So, just as ICOs have shown how access to capital may possibly be democratized, 1 could argue that social media has also produced a potentially more democratized model of access to publishing systems. (I say “potentially” due to the fact in numerous respects what has happened is we’ve shifted energy from the old news establishment to a new form of media behemoth: the follower-rich celebrity &ndash think Donald Trump, or Justin Bieber.)
However, with no viable, decentralized mechanism as yet for rewarding honesty and great behavior, or for processing data so that some kind of consensus can be formed about it, we’re left with noise. Worse, there is a broken feedback loop in which metrics such as the market place cap of a token or the followership of a social media account reinforce and confirm people’s biases.
We saw it with the XRP mob that jumped on the New York Times’ Nathaniel Popper following he cited bankers saying they weren’t making use of the token connected with Ripple. The mob was unleashed, ironically, by a former co-editor of TechCrunch and now vocal investor &ndash Michael Arrington &ndash who vehemently claimed that Popper should have made up his quotes.
The swarm of XRP fanboys was unmoved by the logic that for a reporter at the Times to do such a factor would be professional suicide &ndash study about Jayson Blair for background on this.
Or there is the IOTA gang that collectively pumped out an option narrative that my colleagues at the MIT Digital Currency Initiative who’d discovered flaws in IOTA’s hashing algorithm were conflicted by company interests. Or the gang of ethereum supporters who took as gospel truth Vitalik Buterin’s claim that CoinDesk is complicit in enabling crypto scams.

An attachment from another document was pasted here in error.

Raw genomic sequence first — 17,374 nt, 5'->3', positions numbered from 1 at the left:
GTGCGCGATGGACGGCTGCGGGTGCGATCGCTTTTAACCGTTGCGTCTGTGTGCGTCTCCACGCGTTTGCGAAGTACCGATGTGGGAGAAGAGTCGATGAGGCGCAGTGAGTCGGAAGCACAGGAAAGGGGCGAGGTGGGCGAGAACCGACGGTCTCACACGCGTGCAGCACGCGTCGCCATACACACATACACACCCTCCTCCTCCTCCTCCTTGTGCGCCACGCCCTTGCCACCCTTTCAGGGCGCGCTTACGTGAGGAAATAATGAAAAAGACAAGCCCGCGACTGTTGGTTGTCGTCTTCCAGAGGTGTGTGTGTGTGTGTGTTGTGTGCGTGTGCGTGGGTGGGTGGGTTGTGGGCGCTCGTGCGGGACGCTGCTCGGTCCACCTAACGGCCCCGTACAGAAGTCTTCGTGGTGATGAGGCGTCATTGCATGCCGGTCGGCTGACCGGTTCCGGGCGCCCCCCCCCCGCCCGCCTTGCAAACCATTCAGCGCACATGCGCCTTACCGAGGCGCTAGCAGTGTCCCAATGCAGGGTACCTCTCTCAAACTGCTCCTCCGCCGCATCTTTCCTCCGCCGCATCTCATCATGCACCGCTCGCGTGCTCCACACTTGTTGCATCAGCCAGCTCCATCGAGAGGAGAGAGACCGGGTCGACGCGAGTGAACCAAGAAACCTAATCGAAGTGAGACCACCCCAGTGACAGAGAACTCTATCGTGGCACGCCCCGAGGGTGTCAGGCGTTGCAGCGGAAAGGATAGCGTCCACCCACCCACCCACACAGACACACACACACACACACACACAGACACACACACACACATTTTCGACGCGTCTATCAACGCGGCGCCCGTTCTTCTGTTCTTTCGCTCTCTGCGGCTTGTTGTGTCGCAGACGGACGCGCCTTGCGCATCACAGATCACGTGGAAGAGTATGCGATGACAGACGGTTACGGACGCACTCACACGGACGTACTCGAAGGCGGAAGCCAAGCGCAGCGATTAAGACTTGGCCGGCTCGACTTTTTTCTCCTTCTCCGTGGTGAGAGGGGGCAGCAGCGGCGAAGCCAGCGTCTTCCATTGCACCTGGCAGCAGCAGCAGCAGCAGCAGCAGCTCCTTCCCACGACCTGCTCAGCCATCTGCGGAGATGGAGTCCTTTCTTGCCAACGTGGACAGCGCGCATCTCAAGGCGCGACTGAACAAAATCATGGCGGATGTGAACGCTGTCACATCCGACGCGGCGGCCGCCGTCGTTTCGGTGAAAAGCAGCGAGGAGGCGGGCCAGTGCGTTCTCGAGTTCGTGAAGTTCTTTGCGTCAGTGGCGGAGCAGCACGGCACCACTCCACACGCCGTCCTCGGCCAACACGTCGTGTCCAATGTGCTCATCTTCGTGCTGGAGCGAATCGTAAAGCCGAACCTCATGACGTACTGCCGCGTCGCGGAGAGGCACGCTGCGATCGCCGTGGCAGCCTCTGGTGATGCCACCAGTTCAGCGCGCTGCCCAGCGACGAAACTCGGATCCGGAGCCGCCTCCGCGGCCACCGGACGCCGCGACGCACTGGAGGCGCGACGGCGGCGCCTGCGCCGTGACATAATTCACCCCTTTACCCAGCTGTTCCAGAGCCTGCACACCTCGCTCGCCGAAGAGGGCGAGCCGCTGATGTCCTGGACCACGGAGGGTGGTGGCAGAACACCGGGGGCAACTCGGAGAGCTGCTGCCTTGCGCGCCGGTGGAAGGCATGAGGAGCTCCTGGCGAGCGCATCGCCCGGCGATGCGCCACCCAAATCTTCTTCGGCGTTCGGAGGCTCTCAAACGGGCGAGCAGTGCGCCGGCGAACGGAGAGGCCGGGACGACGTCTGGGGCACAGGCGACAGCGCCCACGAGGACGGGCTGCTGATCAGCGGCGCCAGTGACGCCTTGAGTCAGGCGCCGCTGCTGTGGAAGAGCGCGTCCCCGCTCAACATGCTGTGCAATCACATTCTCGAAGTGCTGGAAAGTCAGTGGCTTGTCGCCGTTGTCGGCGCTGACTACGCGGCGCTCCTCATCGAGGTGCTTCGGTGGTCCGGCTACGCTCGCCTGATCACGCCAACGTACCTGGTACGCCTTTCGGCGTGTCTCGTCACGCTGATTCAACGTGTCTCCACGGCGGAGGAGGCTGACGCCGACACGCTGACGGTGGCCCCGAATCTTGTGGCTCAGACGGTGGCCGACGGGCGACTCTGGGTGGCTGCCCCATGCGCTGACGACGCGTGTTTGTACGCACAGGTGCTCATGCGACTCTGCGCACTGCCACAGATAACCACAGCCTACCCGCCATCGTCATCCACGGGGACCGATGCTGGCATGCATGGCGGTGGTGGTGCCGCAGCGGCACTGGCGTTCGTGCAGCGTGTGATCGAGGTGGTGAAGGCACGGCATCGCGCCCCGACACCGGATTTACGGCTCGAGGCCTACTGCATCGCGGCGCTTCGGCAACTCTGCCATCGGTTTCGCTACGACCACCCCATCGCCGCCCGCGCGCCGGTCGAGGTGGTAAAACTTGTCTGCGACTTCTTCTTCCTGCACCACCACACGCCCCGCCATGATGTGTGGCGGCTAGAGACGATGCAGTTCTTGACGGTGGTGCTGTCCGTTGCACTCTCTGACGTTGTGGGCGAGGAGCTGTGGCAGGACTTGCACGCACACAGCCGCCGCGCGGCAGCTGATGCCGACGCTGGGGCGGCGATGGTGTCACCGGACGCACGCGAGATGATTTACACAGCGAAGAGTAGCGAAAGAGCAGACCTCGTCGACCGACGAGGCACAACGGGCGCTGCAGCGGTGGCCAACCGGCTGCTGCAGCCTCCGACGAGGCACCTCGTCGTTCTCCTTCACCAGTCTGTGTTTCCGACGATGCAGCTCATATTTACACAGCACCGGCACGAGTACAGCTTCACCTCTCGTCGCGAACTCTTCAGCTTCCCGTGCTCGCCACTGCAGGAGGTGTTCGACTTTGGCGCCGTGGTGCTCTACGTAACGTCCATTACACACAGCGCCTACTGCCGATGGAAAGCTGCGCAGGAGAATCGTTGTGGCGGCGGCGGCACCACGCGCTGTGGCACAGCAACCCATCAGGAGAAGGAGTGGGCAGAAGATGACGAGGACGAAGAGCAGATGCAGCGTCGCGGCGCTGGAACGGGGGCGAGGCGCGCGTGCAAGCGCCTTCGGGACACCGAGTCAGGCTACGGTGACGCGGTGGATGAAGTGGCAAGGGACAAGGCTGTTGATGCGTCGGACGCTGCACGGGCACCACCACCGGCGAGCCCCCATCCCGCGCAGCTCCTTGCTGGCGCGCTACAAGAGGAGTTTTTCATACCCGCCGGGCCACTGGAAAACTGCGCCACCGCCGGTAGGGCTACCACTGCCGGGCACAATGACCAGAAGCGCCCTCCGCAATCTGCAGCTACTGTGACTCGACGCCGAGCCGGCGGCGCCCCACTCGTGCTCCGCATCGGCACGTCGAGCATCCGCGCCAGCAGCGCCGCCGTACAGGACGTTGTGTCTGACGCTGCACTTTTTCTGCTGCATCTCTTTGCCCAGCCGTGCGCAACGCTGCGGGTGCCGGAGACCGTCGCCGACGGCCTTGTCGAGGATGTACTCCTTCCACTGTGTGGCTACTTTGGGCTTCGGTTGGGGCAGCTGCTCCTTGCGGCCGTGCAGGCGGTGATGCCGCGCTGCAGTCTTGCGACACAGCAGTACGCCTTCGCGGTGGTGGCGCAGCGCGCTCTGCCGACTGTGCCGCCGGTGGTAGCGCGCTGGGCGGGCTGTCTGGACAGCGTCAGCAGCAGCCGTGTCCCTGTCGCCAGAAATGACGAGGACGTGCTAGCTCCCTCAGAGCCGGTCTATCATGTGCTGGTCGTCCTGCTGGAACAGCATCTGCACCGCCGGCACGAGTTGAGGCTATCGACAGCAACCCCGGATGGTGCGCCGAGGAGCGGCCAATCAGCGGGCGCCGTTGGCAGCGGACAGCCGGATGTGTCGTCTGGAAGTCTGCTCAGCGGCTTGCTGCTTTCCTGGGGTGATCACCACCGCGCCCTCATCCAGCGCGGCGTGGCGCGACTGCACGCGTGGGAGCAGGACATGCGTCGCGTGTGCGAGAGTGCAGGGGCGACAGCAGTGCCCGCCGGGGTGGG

Attacks on the press have happened for as extended as it has existed. That is not a undesirable thing per se. Any functioning society maintains a vigorous critique of media organizations. Some form of bias is unavoidable in media coverage. It deserves to be questioned.
But news organizations are no longer the all-crucial filters they once have been. They represent a single, increasingly little sector of a vast array of sources claiming to supply relevant information.
And unlike those other individual and corporate sources, news organizations &ndash the excellent ones at least, these that can get beyond their owners’ and their advertisers’ interests and practice sound journalism &ndash should not be captured by the same heavily economic biases.
So it’s disturbing that we’ve gone from discovering Facebook’s #fakenews difficulty to the appropriation of that term by these who peddle the view that mainstream media is the main supply of disinformation, to the even much more extreme scenario in which a market place for details is composed of participants with tokens whose worth they want to protect.
If we’re going to tokenize every little thing, which might or might not be a very good notion, this cacophony of competing truths peddled by various self-interested mobs will most likely get even worse. What happens when celebrities and businesses and dictators have their personal coins, with armies of rabid supporters performing their bidding in this battle for truth? Decentralized options to this are nevertheless a extended way off.
I’m not entirely certain how we quit this train for now, except to make a plea formed by my own, unavoidable pro-journalism bias. I humbly ask that men and women in the crypto community have a small much more respect for journalists who, although far from best, are at least attempting to make news and content material that’s not skewed by their or anyone else’s investments.
Without having them, what have you got?
Burning statement image by way of Shutterstock
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Published at Mon, 04 Jun 2018 13:00:24 +0000